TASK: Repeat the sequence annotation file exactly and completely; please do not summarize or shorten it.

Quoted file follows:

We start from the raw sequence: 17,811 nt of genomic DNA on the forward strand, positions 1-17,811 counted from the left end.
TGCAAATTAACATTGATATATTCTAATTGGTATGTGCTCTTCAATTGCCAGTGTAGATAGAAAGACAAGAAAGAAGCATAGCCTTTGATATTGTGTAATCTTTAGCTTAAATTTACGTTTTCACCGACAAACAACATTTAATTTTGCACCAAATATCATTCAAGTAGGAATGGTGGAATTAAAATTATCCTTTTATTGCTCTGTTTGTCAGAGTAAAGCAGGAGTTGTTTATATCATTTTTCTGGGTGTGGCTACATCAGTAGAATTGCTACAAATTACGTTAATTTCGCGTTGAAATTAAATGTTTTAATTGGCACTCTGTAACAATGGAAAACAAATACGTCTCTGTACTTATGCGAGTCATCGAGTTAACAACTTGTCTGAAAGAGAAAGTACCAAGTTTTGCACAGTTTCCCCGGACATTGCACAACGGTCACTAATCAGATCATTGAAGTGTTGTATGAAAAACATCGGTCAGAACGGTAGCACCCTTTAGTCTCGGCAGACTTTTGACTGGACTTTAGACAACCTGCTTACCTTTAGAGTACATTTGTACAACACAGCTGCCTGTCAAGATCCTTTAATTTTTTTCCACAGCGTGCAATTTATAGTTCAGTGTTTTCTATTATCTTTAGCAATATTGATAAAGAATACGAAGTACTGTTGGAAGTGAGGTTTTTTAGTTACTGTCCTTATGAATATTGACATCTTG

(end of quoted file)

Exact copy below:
We start from the raw sequence: 17,811 nt of genomic DNA on the forward strand, positions 1-17,811 counted from the left end.
TGCAAATTAACATTGATATATTCTAATTGGTATGTGCTCTTCAATTGCCAGTGTAGATAGAAAGACAAGAAAGAAGCATAGCCTTTGATATTGTGTAATCTTTAGCTTAAATTTACGTTTTCACCGACAAACAACATTTAATTTTGCACCAAATATCATTCAAGTAGGAATGGTGGAATTAAAATTATCCTTTTATTGCTCTGTTTGTCAGAGTAAAGCAGGAGTTGTTTATATCATTTTTCTGGGTGTGGCTACATCAGTAGAATTGCTACAAATTACGTTAATTTCGCGTTGAAATTAAATGTTTTAATTGGCACTCTGTAACAATGGAAAACAAATACGTCTCTGTACTTATGCGAGTCATCGAGTTAACAACTTGTCTGAAAGAGAAAGTACCAAGTTTTGCACAGTTTCCCCGGACATTGCACAACGGTCACTAATCAGATCATTGAAGTGTTGTATGAAAAACATCGGTCAGAACGGTAGCACCCTTTAGTCTCGGCAGACTTTTGACTGGACTTTAGACAACCTGCTTACCTTTAGAGTACATTTGTACAACACAGCTGCCTGTCAAGATCCTTTAATTTTTTTCCACAGCGTGCAATTTATAGTTCAGTGTTTTCTATTATCTTTAGCAATATTGATAAAGAATACGAAGTACTGTTGGAAGTGAGGTTTTTTAGTTACTGTCCTTATGAATATTGACATCTTG